Their views echo the findings of public opinion surveys commissioned by the Jakarta-based ASEAN Secretariat and the ASEAN Foundation over the years, which show that awareness of ASEAN’s existence is high but does not translate into an understanding of what it does and how it affects their lives.
These findings show that much remains to be done in strengthening citizens’ identification with ASEAN, whether in 2007 – when the first study was done – or in 2014.
A fact sheet on the findings of the 2014 survey of perceptions of ASEAN among young people noted that while “positive attitudes towards ASEAN have remained generally consistent”, “self-reported familiarity (with ASEAN) declined modestly” compared to 2007.
Commissioned by the ASEAN Foundation, the 2014 survey was done by the Institute of Southeast Asian Studies (ISEAS) in Singapore, the National University of Singapore and Chulalongkorn University in Thailand. It polled students in 22 universities in 10 member countries.
The survey results are expected to be published in August. The 2014 project aimed to assess if there were changes in attitudes and awareness toward ASEAN among young people since the 2007 survey, which was also commissioned by the ASEAN Foundation.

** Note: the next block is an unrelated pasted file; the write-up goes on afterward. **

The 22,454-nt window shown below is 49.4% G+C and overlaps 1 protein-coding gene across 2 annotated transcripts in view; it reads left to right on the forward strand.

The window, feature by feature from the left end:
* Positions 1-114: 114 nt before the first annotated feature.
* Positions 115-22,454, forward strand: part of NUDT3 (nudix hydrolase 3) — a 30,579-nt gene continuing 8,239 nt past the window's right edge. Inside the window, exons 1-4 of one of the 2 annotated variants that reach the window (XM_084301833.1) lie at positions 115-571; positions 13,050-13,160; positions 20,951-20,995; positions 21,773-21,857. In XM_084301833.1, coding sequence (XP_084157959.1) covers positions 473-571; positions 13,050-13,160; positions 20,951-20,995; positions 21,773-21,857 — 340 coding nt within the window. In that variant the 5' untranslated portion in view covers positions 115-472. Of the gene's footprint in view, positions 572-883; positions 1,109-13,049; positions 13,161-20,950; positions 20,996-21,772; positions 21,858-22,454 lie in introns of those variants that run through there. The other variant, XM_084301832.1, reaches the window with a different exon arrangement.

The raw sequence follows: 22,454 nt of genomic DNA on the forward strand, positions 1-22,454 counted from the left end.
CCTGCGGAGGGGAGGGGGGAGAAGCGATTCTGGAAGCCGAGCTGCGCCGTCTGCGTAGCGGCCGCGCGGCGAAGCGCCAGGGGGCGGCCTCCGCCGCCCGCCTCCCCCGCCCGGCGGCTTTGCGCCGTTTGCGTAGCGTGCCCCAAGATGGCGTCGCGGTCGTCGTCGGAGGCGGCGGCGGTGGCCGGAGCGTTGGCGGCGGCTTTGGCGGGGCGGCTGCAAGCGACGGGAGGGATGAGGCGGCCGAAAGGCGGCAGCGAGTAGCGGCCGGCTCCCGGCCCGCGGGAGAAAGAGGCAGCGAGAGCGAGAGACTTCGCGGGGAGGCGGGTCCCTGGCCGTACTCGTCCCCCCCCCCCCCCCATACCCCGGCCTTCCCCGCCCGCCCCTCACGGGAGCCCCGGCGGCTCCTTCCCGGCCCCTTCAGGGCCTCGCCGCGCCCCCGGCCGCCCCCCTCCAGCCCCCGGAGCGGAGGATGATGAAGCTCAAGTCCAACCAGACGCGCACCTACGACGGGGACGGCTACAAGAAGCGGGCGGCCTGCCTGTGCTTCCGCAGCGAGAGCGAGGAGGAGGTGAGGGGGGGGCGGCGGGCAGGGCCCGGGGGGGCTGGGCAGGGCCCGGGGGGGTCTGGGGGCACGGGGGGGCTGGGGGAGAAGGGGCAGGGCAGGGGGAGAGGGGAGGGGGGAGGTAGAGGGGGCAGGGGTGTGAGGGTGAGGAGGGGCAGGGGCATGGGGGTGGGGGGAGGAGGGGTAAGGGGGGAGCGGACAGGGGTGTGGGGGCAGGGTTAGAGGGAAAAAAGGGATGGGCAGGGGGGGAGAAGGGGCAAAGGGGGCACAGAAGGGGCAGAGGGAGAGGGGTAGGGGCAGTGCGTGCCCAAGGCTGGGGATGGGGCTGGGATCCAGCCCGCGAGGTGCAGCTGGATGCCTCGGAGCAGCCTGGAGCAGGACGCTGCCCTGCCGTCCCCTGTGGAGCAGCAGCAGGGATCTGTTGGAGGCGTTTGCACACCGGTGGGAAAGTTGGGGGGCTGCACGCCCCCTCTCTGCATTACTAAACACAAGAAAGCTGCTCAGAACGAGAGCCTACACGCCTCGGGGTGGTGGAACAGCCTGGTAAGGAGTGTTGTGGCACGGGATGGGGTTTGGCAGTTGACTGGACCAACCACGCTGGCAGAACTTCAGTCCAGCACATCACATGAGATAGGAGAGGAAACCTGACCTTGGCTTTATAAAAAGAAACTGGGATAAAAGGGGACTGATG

Likewise, a separate 2012 survey commissioned by the ASEAN Secretariat found that while 81 percent of respondents were “familiar” with the general concept of ASEAN, 76 percent “lack a basic understanding” of what the organisation actually does.
The survey involved 261 business leaders and 2,200 respondents from ASEAN’s member nations.
The detached attitude toward ASEAN is especially prevalent in Singapore, the tiniest but most developed of all the 10 countries. One of the freest and most competitive economies in the world, the island city-state of 5.5 million people is a global financial hub with the world’s highest percentage of millionaires and a Gross Domestic Product (GDP) of 300 billion US dollars. Because it is already such an open economy, integration under the ASEAN Community is not expected to bring as deep a change as it might for other countries.